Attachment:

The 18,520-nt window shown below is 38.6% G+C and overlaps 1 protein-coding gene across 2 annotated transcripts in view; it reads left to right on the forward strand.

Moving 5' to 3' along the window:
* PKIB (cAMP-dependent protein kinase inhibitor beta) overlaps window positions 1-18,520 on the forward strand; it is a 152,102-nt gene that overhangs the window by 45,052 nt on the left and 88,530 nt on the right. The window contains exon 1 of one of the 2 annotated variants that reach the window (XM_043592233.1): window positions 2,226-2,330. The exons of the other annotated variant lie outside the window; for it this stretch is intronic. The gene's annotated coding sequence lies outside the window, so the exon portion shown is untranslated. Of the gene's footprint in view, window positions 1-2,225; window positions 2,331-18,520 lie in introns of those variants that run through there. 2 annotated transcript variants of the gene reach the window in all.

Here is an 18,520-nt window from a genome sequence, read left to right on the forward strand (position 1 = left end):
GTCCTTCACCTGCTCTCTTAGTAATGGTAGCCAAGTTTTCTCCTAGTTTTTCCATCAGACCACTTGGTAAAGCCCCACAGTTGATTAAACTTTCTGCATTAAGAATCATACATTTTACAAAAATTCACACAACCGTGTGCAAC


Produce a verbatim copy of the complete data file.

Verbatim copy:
The 18,520-nt window shown below is 38.6% G+C and overlaps 1 protein-coding gene across 2 annotated transcripts in view; it reads left to right on the forward strand.

Moving 5' to 3' along the window:
* PKIB (cAMP-dependent protein kinase inhibitor beta) overlaps window positions 1-18,520 on the forward strand; it is a 152,102-nt gene that overhangs the window by 45,052 nt on the left and 88,530 nt on the right. The window contains exon 1 of one of the 2 annotated variants that reach the window (XM_043592233.1): window positions 2,226-2,330. The exons of the other annotated variant lie outside the window; for it this stretch is intronic. The gene's annotated coding sequence lies outside the window, so the exon portion shown is untranslated. Of the gene's footprint in view, window positions 1-2,225; window positions 2,331-18,520 lie in introns of those variants that run through there. 2 annotated transcript variants of the gene reach the window in all.

Here is an 18,520-nt window from a genome sequence, read left to right on the forward strand (position 1 = left end):
GTCCTTCACCTGCTCTCTTAGTAATGGTAGCCAAGTTTTCTCCTAGTTTTTCCATCAGACCACTTGGTAAAGCCCCACAGTTGATTAAACTTTCTGCATTAAGAATCATACATTTTACAAAAATTCACACAACCGTGTGCAAC